- atmospheric agencies or forces; weather: a ruddy complexion from exposure to the elements.
- the rudimentary principles of an art, science, etc.: the elements of grammar.
- the bread and wine of the Eucharistic service.
- an infinitesimal part of a given quantity, similar in nature to it.
- an entity that satisfies all the conditions of belonging to a given set.
Origin of element
Synonyms for element
Examples from the Web for elements
Contemporary Examples of elements
The approach was of a piece with other elements of national strategy.Why Did We Panic After 9/11 and Ignore All We Knew About Responding to Security Threats?
December 18, 2014
But there was a lot more to Turner than a masochistic mission to understand the elements.Why Can’t Movies Capture Genius?
December 14, 2014
It has all the elements necessary for drama, controversy, and suspense.Amanda Knox: A Mother’s Obsession
November 26, 2014
And the onslaught of the elements has helped raise tensions to the point where a new explosion is expected any day.Ukraine Could Explode in the Next 48 Hours
November 10, 2014
But for reasons we may never fully know, elements of the Bush White House did not want to acknowledge their existence.George W. Bush’s Puzzling WMD Coverup
Rick Santorum, Pete Hoekstra
October 27, 2014
Historical Examples of elements
It was a very serious thing for the elements when they got into Aunt Jane's diary.Malbone
Thomas Wentworth Higginson
It is the one thing that has in it the elements of life, of a new life, Vita Nuova for me.De Profundis
There were forebodings, also, of a more fearful tempest than those of the elements.Old News
The forest fairly rocked under the convulsion of the elements.In the Valley
No mechanic has a set of customers so trustworthy as God and the elements.The Works of Whittier, Volume VI (of VII)
John Greenleaf Whittier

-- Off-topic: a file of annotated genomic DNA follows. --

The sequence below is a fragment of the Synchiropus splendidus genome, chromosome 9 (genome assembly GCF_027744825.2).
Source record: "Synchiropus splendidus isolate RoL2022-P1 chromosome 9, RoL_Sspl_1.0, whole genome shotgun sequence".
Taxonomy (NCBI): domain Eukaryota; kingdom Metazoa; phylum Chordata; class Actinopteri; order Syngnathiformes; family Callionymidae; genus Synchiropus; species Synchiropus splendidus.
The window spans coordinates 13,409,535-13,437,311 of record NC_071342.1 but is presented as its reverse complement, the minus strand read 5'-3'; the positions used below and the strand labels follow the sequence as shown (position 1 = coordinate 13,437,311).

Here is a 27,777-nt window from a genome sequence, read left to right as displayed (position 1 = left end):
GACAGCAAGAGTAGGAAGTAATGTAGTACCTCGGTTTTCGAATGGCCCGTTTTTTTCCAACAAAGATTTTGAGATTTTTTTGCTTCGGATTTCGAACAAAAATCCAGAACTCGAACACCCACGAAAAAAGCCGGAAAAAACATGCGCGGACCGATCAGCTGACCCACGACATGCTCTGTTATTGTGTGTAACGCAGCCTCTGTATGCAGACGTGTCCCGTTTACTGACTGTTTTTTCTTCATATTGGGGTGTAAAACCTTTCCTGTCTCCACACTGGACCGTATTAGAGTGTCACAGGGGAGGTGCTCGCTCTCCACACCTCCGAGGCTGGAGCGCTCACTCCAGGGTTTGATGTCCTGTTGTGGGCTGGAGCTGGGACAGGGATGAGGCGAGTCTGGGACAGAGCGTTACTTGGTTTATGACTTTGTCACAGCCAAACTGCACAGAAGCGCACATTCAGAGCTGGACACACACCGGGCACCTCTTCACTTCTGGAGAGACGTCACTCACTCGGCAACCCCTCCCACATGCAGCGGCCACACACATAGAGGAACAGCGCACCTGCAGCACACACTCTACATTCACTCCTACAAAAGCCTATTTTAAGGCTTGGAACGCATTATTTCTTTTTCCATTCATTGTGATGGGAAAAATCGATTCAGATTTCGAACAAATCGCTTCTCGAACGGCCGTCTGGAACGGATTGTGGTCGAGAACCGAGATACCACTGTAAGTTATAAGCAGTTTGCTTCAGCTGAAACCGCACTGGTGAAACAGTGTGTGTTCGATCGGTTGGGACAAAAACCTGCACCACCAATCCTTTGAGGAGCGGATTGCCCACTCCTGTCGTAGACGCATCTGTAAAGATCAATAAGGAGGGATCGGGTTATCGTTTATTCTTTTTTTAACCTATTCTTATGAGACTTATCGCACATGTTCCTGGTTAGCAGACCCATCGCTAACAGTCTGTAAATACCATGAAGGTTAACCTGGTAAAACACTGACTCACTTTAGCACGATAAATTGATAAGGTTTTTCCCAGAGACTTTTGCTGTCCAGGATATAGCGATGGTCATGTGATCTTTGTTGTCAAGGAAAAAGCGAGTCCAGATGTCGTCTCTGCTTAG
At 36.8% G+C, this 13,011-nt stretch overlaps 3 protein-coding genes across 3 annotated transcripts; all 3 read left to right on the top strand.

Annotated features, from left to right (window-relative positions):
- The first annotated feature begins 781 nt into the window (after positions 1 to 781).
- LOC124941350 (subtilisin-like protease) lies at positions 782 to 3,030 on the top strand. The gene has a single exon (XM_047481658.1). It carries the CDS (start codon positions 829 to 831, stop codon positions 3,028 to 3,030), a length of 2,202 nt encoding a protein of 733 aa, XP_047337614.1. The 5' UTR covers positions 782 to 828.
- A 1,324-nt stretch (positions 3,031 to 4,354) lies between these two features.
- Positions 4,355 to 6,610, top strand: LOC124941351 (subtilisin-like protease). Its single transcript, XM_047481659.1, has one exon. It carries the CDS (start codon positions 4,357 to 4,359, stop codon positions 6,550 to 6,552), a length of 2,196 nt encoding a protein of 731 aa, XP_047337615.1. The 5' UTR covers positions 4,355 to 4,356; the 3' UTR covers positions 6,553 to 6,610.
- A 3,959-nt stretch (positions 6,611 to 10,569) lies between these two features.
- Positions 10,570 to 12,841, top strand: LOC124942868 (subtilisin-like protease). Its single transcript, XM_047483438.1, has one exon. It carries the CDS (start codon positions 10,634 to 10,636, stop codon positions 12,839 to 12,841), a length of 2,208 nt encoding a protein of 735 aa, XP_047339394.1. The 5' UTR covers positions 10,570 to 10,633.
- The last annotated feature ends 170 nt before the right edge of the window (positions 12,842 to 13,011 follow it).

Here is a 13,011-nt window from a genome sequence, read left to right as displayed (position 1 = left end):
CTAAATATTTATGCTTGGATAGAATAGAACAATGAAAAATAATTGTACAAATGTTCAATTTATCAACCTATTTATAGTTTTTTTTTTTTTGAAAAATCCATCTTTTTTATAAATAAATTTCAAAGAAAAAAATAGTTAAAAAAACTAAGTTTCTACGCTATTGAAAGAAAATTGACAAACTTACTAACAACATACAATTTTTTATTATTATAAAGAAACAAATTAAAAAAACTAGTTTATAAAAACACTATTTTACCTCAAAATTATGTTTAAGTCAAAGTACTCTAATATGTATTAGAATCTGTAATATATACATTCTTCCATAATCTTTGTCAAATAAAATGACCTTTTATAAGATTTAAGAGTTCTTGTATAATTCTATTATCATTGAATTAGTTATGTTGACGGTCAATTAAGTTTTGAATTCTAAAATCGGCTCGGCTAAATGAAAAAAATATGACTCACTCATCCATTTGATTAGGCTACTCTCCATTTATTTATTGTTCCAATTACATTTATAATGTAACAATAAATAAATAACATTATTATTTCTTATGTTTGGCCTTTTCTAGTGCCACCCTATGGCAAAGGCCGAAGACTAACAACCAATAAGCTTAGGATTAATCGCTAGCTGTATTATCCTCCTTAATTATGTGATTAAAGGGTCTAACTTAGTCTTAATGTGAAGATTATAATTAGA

- any of the terms in a determinant or matrix
- one of the infinitesimally small quantities summed by an integral, often represented by the expression following the integral signin ʃ b a f( x) d x, f( x )d x is an element of area
Word Origin for element
c.1300, "earth, air, fire, or water," from Old French element (10c.), from Latin elementem "rudiment, first principle, matter in its most basic form" (translating Greek stoikheion), origin unknown. Meaning "simplest component of a complex substance" is late 14c. Modern sense in chemistry is from 1813. Elements "atmospheric force" is 1550s.
Word History: When Russian chemist Dmitri Mendeleev devised the Periodic Table in 1869, there were 63 known elements, which he classified by atomic weight, and arranged a table listing them with vertical rows corresponding to shared chemical characteristics. Gaps in the table suggested the possibility of elements not yet discovered, and indeed elements were later discovered, or in some cases, artificially created, that filled the gaps and had the expected chemical properties. The striking correlation between the atomic weight of an element and its chemical properties was later explained by quantum mechanical theories of the atom. The weight of an atom of any given element depends on the number of protons (and neutrons) in its nucleus, but the number of protons also determines the number and arrangement of electrons that can orbit the nucleus, and it is these outer shells of electrons that largely determine the element's chemical properties.
In chemistry, any material (such as carbon, hydrogen, iron, or oxygen) that cannot be broken down into more fundamental substances. Each chemical element has a specific type of atom, and chemical compounds are created when atoms of different elements are bound together into molecules. There are 119 chemical elements whose discovery has been claimed; 92 occur in nature, and the rest have been produced in laboratories.
see brave the elements; in one's element.